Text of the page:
on 23 April 2013
Believe the hype, The Host is that good.
For years now Asian cinema has been the very best at everything from action to romance to horror, there is no other market that can make em this enjoyable as Asia.
The Host is Korean and is a throwback to the glorious days of monster movies. A huge reptillan sea fish? has made his home in Korea. And now he's after the locals for food.
There is much to love here- because the most important element is included. Likeable characters. There is tension which is cut off at times for humour. This is classic film making in the purest sense and something that the great Alfred Hitchcock also noted. In order to create the tension, one must also be able to relax, and the Host is full of this.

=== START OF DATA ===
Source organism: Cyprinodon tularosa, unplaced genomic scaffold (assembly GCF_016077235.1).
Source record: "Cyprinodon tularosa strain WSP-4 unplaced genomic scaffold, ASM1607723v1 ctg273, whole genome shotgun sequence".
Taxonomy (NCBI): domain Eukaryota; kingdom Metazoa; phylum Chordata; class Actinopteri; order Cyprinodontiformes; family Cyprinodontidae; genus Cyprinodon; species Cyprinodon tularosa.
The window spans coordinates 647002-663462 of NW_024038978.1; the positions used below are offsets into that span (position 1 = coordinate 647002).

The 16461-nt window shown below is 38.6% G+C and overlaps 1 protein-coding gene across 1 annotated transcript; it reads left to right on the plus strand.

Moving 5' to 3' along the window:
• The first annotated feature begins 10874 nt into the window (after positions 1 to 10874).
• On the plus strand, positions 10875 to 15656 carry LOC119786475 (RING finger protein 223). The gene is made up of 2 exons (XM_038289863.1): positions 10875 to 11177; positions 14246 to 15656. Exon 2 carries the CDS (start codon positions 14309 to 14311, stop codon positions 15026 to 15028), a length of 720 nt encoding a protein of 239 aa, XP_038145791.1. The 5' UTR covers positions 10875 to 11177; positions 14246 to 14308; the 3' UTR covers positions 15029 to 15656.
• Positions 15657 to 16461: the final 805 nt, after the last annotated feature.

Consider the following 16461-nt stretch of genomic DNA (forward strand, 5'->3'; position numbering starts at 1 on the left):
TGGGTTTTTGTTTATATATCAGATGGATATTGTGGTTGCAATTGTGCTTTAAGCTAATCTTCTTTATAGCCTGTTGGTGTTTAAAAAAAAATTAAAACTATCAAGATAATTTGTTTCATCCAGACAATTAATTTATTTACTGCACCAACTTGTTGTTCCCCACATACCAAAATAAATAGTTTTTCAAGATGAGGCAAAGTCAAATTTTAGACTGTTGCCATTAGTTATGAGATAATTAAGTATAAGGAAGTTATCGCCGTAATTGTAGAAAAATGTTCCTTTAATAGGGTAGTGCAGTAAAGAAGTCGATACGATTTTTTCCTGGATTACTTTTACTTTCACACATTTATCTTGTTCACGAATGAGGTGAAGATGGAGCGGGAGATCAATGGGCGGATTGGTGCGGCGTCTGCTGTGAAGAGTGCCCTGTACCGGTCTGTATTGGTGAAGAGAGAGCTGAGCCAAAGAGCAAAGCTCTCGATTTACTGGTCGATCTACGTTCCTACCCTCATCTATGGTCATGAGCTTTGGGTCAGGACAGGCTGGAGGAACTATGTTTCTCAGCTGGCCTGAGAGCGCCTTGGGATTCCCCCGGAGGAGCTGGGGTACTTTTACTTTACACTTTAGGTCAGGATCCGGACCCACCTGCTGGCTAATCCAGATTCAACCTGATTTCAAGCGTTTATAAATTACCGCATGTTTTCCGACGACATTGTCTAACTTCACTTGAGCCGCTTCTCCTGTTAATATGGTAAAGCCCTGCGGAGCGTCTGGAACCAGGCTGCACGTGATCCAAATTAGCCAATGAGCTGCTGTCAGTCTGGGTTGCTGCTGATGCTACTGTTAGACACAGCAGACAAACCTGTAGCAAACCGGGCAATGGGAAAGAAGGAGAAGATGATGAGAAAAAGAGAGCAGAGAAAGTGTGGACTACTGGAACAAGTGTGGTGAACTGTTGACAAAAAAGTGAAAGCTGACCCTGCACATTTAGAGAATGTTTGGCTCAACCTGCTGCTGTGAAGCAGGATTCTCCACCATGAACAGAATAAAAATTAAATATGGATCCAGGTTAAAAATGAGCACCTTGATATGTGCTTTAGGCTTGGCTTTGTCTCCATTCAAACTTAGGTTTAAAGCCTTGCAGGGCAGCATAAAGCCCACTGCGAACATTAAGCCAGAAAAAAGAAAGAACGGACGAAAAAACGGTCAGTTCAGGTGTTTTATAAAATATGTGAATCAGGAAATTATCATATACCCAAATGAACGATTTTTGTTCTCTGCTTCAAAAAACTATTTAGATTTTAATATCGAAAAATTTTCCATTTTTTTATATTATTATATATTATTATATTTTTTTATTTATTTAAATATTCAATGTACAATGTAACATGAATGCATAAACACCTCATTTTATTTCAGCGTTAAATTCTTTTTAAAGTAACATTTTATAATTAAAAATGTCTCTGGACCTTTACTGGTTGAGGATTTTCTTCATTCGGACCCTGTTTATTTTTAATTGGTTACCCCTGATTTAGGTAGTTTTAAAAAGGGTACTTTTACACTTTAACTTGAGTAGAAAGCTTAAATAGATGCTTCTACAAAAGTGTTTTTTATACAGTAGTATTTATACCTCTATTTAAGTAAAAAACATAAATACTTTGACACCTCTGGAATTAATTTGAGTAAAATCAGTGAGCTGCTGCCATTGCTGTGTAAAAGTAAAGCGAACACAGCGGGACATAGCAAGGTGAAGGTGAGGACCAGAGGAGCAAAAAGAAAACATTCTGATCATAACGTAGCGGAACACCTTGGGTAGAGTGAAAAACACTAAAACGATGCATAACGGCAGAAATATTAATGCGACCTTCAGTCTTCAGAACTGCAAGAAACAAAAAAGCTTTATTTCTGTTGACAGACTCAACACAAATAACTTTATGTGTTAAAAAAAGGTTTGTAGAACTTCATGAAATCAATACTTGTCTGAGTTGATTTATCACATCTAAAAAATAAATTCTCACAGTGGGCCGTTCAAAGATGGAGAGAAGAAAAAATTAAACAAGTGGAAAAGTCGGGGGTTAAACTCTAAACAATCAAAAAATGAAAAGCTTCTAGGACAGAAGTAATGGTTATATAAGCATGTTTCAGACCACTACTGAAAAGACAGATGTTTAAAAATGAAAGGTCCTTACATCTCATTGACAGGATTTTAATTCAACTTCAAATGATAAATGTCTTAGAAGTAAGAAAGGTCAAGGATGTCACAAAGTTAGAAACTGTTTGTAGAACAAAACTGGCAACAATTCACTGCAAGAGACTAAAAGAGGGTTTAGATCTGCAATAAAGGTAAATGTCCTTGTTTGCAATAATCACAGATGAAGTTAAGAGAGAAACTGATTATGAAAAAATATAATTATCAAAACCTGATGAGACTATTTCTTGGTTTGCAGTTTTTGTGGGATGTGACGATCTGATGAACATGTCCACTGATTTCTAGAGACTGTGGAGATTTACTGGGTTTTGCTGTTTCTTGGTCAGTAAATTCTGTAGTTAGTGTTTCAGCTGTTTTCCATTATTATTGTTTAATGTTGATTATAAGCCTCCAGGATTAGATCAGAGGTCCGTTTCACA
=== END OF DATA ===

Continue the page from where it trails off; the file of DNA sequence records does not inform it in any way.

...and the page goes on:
It's a human story also- The Host has everything you could want from a monster movie. The movie is only 7 years old and is a near miracle that they could bring this altogether in a day and age where filmmaking is at a low ebb.
Sure the film could have been twenty minutes shorter and the monster isn't always realistic, but they have done a great job with it nevertheless.
Watching an Asian monster movie is a real shot in the arm to the senseless torture porn and young dumb things from across the pond.
They say The Cabin in the Woods was groundbreaking stuff. How wrong could so many people be- This is it my friends this is it.
on 6 October 2015
From a fantastic and versatile director (someone who excels in crime like Memories of Murder, drama like Mother, distopian adventure like Snowpiercer) comes a surprising and moving horror/drama, a curious and perfectly accomplished mix of Alien and King Kong.